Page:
Not a Lust Story: Judicial Imaginaries of Sexual Citizenship

Posted: 7 Aug 2009

Date Written: August 4, 2009


This paper seeks to examine the explanations offered within the judicial imaginary to account for the desires of improper sexual subjects. I will consider primarily Canadian caselaw to investigate how the judicial imaginary makes sense of contested sexual practices by resorting to three interlocking sites of belonging and exclusion: gender, nation and humanness. I start by considering the gender imperatives perpetuated by the judicial analysis of contested sexual practices. I next consider how the Canadian courts circumscribe and limit the adjudicating national community, homogenizing Canadian sexual identity, and otherizing or marginalizing those whose sexuality does not fit within these discursive borders. Finally, I consider how these gender and national identity imperatives buttress judicially-articulated human imperatives, expunging practitioners of non-normative sexual behaviour from the category of human altogether. Ultimately, I argue that these judicial imperatives perpetuate the harm of what has been called sexual chauvinism, discriminating, devaluing and dehumanizing individuals based on their sexual practices, usually grounded upon stereotypes.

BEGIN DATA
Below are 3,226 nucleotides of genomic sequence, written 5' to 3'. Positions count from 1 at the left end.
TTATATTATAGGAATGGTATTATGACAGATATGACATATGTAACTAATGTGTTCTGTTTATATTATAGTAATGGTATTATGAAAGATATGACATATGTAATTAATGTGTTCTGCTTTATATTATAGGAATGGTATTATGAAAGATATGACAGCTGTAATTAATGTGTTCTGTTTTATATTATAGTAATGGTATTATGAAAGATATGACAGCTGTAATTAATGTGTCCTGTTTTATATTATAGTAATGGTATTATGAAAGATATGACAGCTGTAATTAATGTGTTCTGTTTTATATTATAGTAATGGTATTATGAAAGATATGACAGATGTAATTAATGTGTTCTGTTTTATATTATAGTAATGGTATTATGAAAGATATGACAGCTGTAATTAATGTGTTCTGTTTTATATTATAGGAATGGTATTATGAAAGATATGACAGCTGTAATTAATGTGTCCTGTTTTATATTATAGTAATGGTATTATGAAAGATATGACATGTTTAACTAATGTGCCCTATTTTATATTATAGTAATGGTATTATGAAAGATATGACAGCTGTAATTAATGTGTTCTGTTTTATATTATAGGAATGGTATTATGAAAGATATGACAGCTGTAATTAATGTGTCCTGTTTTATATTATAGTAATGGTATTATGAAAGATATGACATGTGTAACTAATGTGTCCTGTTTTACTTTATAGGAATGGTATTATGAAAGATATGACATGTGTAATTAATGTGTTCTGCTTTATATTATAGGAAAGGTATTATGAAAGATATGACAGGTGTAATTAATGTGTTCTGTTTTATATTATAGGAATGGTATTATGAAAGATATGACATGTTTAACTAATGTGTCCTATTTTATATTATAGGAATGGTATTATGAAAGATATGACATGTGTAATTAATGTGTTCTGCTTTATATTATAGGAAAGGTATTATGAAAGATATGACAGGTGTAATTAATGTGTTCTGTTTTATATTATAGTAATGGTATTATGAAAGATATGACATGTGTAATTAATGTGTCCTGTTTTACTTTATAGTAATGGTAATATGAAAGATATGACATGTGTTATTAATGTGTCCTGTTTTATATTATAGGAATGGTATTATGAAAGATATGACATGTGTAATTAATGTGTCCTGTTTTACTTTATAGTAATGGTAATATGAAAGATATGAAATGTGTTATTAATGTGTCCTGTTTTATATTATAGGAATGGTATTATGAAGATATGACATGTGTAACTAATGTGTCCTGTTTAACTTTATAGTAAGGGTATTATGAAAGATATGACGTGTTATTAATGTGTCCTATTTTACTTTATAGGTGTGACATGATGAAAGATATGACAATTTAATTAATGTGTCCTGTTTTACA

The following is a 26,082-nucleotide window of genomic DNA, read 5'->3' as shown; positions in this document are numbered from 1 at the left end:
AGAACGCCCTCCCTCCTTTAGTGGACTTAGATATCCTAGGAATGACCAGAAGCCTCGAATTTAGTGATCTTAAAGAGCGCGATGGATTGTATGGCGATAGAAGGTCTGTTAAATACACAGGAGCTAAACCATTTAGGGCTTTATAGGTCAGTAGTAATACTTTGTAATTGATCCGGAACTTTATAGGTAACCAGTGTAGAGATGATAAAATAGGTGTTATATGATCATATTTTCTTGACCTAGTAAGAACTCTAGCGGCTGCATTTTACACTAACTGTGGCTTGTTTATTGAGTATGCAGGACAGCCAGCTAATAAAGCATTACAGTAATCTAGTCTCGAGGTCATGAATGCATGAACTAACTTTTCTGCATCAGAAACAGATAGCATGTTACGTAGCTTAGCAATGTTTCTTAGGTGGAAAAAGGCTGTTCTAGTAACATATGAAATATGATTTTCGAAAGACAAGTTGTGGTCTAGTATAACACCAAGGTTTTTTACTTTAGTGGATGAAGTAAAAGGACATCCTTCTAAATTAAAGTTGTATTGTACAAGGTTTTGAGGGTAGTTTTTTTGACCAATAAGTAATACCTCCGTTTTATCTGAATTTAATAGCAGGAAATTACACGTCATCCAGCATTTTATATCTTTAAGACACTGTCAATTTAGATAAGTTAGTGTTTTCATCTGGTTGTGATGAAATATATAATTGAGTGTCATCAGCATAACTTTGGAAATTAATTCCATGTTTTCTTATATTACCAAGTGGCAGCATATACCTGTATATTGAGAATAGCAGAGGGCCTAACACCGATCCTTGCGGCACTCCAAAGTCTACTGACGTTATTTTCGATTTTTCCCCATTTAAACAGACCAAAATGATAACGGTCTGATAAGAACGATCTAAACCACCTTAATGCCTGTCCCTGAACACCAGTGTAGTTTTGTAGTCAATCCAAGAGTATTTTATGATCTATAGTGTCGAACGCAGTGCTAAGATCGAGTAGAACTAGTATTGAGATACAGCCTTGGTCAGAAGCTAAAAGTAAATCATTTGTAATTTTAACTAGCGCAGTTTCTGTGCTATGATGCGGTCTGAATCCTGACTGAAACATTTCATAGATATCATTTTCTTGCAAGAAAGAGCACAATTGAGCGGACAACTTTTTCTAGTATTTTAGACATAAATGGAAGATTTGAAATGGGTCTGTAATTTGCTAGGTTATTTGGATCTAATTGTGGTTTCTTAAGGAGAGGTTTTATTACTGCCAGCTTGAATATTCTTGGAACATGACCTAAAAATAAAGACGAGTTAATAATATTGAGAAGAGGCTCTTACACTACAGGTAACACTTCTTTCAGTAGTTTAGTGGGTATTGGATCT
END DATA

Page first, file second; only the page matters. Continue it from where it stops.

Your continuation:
Keywords: sexual chauvanism, gender regulation, nationalism, humanness, belonging, judicial discourses

Suggested Citation

Khan, Ummni, Not a Lust Story: Judicial Imaginaries of Sexual Citizenship (August 4, 2009). Available at SSRN:

Ummni Khan (Contact Author)

Carleton University ( email )

1125 colonel By Drive
Ontario K1S 5B6

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